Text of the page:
Author and article information

                Sci Rep
                Sci Rep
                Scientific Reports
                Nature Publishing Group
                15 September 2016
                : 6
                : 33385
                [1 ]Hunan Provincial Tumor Hospital and the Affiliated Tumor Hospital of Xiangya School of Medicine, School of Basic Medical Science, Central South University , Changsha 410013, China
                [2 ]State Key Laboratory of High Performance Complex Manufacturing, the State Key Laboratory for Powder Metallurgy, Central South University , Changsha 410083, China
                [3 ]State Key Laboratory of Solidification Processing, Northwestern Polytechnical University , Xi’an 710072, China
                [4 ]School of Basic Medical Science, Central South University , Changsha 410078, China
                [5 ]College of Chemistry, Xiangtan University , Xiangtan 411105, China
                [6 ]Department of Orthopedics, The Second Xiangya Hospital, Central South University , Changsha 410011, China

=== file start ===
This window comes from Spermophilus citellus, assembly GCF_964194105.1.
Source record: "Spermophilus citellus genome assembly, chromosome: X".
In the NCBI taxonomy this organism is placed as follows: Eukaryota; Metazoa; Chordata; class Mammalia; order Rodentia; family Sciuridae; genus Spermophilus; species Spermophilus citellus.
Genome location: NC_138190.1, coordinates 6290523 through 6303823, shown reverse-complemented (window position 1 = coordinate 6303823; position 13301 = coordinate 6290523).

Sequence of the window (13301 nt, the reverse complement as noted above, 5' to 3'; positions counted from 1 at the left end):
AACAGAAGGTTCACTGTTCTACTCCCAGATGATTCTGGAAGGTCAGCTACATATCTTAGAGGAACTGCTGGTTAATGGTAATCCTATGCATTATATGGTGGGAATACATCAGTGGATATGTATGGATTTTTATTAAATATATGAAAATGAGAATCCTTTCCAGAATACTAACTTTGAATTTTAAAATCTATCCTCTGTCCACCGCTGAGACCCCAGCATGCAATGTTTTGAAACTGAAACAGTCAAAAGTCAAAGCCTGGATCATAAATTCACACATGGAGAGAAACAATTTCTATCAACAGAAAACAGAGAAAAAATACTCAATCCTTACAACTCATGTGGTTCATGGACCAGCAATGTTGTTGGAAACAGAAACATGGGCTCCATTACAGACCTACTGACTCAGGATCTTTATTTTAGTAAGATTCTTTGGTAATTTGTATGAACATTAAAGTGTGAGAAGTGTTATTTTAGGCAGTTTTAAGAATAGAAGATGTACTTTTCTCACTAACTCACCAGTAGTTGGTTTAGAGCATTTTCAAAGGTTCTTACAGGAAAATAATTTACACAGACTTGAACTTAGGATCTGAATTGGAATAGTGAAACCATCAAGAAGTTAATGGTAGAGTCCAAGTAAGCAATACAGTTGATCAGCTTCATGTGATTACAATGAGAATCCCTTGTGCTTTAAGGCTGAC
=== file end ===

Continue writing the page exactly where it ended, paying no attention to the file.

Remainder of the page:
Author notes

                These authors contributed equally to this work.

                Copyright © 2016, The Author(s)

                This work is licensed under a Creative Commons Attribution 4.0 International License. The images or other third party material in this article are included in the article’s Creative Commons license, unless indicated otherwise in the credit line; if the material is not included under the Creative Commons license, users will need to obtain permission from the license holder to reproduce the material. To view a copy of this license, visit http://creativecommons.org/licenses/by/4.0/

                : 09 May 2016
                : 25 August 2016